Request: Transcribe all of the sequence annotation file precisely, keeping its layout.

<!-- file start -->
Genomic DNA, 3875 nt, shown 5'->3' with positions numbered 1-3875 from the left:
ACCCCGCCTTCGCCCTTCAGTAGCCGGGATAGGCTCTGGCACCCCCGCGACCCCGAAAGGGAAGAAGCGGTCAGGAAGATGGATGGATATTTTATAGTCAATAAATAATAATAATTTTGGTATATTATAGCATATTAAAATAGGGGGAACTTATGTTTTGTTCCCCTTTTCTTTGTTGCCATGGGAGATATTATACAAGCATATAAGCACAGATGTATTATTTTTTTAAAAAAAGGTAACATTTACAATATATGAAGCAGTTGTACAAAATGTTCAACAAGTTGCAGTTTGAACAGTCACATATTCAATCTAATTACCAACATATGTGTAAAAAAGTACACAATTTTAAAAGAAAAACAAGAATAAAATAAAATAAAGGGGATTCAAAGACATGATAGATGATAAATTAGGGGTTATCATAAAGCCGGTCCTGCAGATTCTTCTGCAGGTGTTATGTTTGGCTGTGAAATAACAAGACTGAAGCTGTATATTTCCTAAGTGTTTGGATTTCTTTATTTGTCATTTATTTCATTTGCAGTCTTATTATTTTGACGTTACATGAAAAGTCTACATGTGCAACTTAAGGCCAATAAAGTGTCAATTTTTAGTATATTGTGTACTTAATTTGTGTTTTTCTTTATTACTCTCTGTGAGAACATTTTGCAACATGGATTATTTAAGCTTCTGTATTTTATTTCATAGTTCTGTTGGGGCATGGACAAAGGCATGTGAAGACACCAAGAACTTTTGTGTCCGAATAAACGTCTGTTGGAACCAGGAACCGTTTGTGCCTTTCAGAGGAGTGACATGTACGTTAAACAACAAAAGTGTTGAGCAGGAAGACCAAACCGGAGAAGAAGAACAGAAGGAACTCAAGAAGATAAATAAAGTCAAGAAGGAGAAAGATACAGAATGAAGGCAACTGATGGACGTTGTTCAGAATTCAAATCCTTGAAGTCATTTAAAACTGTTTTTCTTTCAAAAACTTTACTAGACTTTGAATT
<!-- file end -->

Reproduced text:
Genomic DNA, 3875 nt, shown 5'->3' with positions numbered 1-3875 from the left:
ACCCCGCCTTCGCCCTTCAGTAGCCGGGATAGGCTCTGGCACCCCCGCGACCCCGAAAGGGAAGAAGCGGTCAGGAAGATGGATGGATATTTTATAGTCAATAAATAATAATAATTTTGGTATATTATAGCATATTAAAATAGGGGGAACTTATGTTTTGTTCCCCTTTTCTTTGTTGCCATGGGAGATATTATACAAGCATATAAGCACAGATGTATTATTTTTTTAAAAAAAGGTAACATTTACAATATATGAAGCAGTTGTACAAAATGTTCAACAAGTTGCAGTTTGAACAGTCACATATTCAATCTAATTACCAACATATGTGTAAAAAAGTACACAATTTTAAAAGAAAAACAAGAATAAAATAAAATAAAGGGGATTCAAAGACATGATAGATGATAAATTAGGGGTTATCATAAAGCCGGTCCTGCAGATTCTTCTGCAGGTGTTATGTTTGGCTGTGAAATAACAAGACTGAAGCTGTATATTTCCTAAGTGTTTGGATTTCTTTATTTGTCATTTATTTCATTTGCAGTCTTATTATTTTGACGTTACATGAAAAGTCTACATGTGCAACTTAAGGCCAATAAAGTGTCAATTTTTAGTATATTGTGTACTTAATTTGTGTTTTTCTTTATTACTCTCTGTGAGAACATTTTGCAACATGGATTATTTAAGCTTCTGTATTTTATTTCATAGTTCTGTTGGGGCATGGACAAAGGCATGTGAAGACACCAAGAACTTTTGTGTCCGAATAAACGTCTGTTGGAACCAGGAACCGTTTGTGCCTTTCAGAGGAGTGACATGTACGTTAAACAACAAAAGTGTTGAGCAGGAAGACCAAACCGGAGAAGAAGAACAGAAGGAACTCAAGAAGATAAATAAAGTCAAGAAGGAGAAAGATACAGAATGAAGGCAACTGATGGACGTTGTTCAGAATTCAAATCCTTGAAGTCATTTAAAACTGTTTTTCTTTCAAAAACTTTACTAGACTTTGAATT